“I’ll bring everything over to you, cywion” said the lady behind the counter, the term of endearment clearly an automatic reflex.
They sat down at the table and started talking about life in the valleys and rebuilding the car and so on. Neither Owain nor Esther noticed that Meredith was adept at steering the conversation away from anything to do with their purpose here. The drinks and cakes were brought over with a “there you my dears” and “have you got everything you need?” and “just shout if you need anything”. They tucked in: Meredith had never tasted anything like this before and was wondering about the feasibility of getting some coffee plants to take back home. And a cook book…
“So where are you heading next then, bach?” Owain asked.
“I’d quite like to see Llyn-y-Fan Fach, but I don’t know if I’ve got enough time.”
“Hm. Well, it’s about an hour’s drive from here, I guess, depending which way you go, but I don’t think that you could walk it in a day. I’d be tempted to get the bus from here to Brecon, stay in the youth hostel or something and then walk up to the lake from there. Are you planning to camp there?”
“I hadn’t really thought about it. I’d like to do some…sketching there.”
“Have you got a map? I’ll show you the roads.”
It was at this point that Meredith started to feel uncomfortable. The AI hadn’t flagged there being a problem with any of the food and drink, but it was not settling lightly on what a medical person would describe as Meredith’s stomach. Things were taking a decided turn for the worse, and rapidly. Meredith was just about to excuse himself when a group of men burst through the door. They did not look friendly. They threaded their way through the tables raising pistols to point at the three at the table. Owain’s chair scraped back; Esther looked on with open mouth. By chance the lady behind the counter had stepped out to a back room, so it was just Meredith and friends surrounded by half a dozen gunsels.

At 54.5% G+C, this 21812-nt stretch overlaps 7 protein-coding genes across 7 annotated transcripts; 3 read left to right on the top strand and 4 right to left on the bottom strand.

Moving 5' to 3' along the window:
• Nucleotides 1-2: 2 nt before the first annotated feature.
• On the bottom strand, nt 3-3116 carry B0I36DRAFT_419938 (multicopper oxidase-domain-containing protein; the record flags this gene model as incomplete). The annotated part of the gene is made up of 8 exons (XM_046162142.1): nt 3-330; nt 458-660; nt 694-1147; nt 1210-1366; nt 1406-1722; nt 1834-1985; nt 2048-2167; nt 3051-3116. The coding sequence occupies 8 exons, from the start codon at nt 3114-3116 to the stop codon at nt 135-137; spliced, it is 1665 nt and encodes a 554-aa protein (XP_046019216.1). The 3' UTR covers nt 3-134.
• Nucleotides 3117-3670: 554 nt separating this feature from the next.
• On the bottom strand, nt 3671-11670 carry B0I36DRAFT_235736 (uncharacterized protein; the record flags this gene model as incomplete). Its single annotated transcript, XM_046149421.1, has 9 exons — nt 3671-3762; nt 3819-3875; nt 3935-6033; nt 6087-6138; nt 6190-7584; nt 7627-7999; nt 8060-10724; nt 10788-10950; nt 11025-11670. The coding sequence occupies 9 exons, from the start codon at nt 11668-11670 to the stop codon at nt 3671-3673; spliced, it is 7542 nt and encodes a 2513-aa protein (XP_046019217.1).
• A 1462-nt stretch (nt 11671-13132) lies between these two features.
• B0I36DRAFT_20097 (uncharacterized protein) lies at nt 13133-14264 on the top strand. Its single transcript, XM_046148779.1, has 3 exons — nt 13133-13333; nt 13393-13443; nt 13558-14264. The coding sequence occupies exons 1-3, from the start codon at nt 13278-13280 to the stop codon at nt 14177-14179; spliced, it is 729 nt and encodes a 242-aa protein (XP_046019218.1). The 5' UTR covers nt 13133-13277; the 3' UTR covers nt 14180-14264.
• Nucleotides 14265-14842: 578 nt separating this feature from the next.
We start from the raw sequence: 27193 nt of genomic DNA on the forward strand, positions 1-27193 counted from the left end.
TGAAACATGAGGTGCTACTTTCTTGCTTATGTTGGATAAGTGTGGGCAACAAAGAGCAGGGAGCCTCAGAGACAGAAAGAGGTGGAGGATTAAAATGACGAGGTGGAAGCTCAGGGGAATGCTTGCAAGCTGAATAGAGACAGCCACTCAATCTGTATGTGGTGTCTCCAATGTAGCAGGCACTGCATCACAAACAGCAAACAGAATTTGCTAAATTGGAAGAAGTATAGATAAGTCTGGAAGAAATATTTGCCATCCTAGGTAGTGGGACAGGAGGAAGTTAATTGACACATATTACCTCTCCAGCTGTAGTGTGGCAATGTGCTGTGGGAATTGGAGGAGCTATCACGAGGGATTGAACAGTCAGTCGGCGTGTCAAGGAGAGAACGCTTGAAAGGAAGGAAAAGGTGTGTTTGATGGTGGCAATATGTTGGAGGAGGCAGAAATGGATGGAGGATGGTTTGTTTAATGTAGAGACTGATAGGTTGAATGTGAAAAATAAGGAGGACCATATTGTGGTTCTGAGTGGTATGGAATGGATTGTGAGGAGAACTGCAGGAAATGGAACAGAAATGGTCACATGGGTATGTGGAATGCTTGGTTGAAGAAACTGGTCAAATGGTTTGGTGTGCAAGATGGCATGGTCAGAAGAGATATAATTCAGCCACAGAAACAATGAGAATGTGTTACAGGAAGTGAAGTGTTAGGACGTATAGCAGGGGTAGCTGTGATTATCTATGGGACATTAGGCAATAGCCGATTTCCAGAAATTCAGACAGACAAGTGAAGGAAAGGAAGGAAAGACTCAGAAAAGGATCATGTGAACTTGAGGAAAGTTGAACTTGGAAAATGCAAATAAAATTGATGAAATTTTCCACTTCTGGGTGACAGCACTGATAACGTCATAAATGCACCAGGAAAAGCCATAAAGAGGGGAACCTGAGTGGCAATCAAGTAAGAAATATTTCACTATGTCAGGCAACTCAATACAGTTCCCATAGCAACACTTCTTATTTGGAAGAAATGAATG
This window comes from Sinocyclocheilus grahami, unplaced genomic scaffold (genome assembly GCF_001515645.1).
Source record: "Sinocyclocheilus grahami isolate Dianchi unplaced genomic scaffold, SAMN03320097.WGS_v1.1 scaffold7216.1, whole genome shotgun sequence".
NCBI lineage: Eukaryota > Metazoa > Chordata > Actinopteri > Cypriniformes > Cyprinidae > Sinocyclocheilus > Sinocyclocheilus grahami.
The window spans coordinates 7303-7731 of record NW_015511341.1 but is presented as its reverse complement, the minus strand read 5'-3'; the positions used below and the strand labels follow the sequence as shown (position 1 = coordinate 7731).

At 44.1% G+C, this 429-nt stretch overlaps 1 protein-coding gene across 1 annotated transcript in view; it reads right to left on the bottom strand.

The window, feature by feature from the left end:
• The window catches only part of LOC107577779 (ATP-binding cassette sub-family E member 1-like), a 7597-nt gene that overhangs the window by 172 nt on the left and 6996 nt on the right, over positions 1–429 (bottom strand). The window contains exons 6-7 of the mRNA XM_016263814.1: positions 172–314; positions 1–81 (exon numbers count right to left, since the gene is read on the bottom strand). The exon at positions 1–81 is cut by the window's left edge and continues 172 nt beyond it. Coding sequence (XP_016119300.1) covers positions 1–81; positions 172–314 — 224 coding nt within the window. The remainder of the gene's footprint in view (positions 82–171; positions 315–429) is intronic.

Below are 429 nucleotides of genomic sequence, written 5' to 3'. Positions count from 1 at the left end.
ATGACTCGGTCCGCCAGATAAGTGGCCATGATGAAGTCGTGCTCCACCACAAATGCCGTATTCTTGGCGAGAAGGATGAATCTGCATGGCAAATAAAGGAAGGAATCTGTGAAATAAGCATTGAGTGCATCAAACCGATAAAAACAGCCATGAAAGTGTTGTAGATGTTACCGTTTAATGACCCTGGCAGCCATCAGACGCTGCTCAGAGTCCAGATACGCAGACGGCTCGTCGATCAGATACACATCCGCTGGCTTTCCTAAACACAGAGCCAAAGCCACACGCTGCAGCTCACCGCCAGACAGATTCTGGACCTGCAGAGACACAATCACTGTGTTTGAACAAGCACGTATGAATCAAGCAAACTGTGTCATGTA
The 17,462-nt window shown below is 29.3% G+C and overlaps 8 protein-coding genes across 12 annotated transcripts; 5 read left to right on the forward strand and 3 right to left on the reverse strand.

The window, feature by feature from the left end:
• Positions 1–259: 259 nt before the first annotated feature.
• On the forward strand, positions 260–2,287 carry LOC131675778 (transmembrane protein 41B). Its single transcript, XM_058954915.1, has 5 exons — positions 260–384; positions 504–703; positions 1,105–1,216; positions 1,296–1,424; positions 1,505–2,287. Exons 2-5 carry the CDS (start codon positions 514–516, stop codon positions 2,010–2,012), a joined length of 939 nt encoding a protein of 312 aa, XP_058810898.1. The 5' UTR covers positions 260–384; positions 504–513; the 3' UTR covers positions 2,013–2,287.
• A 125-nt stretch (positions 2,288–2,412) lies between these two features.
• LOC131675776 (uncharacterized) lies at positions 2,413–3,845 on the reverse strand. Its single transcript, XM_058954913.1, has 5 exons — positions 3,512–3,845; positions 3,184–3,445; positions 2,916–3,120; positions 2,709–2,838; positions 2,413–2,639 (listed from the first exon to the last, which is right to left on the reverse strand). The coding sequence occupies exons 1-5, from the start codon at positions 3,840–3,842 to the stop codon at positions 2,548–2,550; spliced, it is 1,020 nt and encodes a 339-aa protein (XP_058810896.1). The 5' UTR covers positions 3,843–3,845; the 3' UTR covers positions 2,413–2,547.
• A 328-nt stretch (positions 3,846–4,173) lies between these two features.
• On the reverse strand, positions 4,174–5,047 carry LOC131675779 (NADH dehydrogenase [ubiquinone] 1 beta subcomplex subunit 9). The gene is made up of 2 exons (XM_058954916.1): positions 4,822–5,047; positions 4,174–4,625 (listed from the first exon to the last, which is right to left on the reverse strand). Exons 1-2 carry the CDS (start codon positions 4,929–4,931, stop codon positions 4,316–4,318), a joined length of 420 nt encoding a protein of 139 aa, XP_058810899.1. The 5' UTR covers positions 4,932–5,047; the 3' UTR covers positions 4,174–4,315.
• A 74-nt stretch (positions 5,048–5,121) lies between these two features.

“Just stay where you are sonny, and no ones gonna get hurt.” It was not a local accent. He pointed at Meredith “You’re coming with us. Now.”
Meredith stood. The term ‘technicolour yawn’ was unfamiliar to Owain and Esther; it was a phrase that was more familiar to their grandparents. But if they had known it, it would have been perfect for the current situation as rainbow coloured liquid burst from Meredith’s mouth and sprayed over the gunmen. Unknown to Meredith, the coffee contained trace amounts of dimethyl disulphide and butanediamine, and it was these that had reacted unexpectedly with the alien’s digestive system. Even AIs make mistakes. Still, every cloud has a silver lining: the spectacular outcome of this natural chemistry was the perfect distraction. Fighting to overcome the effects of losing everything consumed in the last 24 hours, Meredith jumped and simultaneously changed shape, shedding clothes in the process. Initially the shape became a long thin cylinder, but as the tip of the cylinder touched the ceiling, Meredith’s body contracted into a sphere: from here it was a question of playing the angles. At this point the gunmen were still concerned over the vomit that had landed on them, and were discovering that the liquid was starting to eat holes in clothes. Incipient panic boiled over as they tried to react to the sudden movement through the fog that fear of chemical burns and disgust of wearing someone else’s stomach contents had created in their minds. Before they could start stringing coherent thoughts together, the men were bowled over by what appeared to be an oversized basketball. Somehow the alien managed to miss all of the works of art and all of the other furniture, bouncing off wall, ceiling, and heavies, to create a highly localised zone of carnage.
The sphere rolled to a stop by the small pile of clothes that had crumpled to the floor during the unconventional disrobing; Meredith put the clothes back on as he had the first time, shaping the body to suit the clothes from the inside.
Adjusting the glasses, hat, and scarf, there was a realisation that the boy and girl were staring at him. With the men on the floor beginning to groan, Meredith said “Thank you for your help this morning, I really appreciate it, and I’m sorry if I’ve got you into any trouble. I’d better get going, and I think you should find some where to lie low too.”
© David Jesson, 2019
During 2019, I’m going to be undertaking a writing experiment, as described here.
The shape of story was formed through a four-part prologue: the first part of the prologue is here, if you want to start right at the beginning. All through, I’m hoping that you’ll help me shape the story. Every month there is a poll on some feature or another. Now we need to work out whether Meredith is going to get some assistance from Owain and Esther, or whether it’s time to part company.
Option 1: Head for the hills!
Option 2: Head for somewhere busy!
Option 3: Part company – Meredith should get a bus out of town or something.
Option 4: Plan B (Please comment on what you think Plan B is!).
I‘ll leave the Twitter poll open for one week, and will add in any votes on here that come in during that time. Feel free to expand on the options in the comments! I’m not promising to incorporate anything but always good to hear where you think this is heading!
See you next month!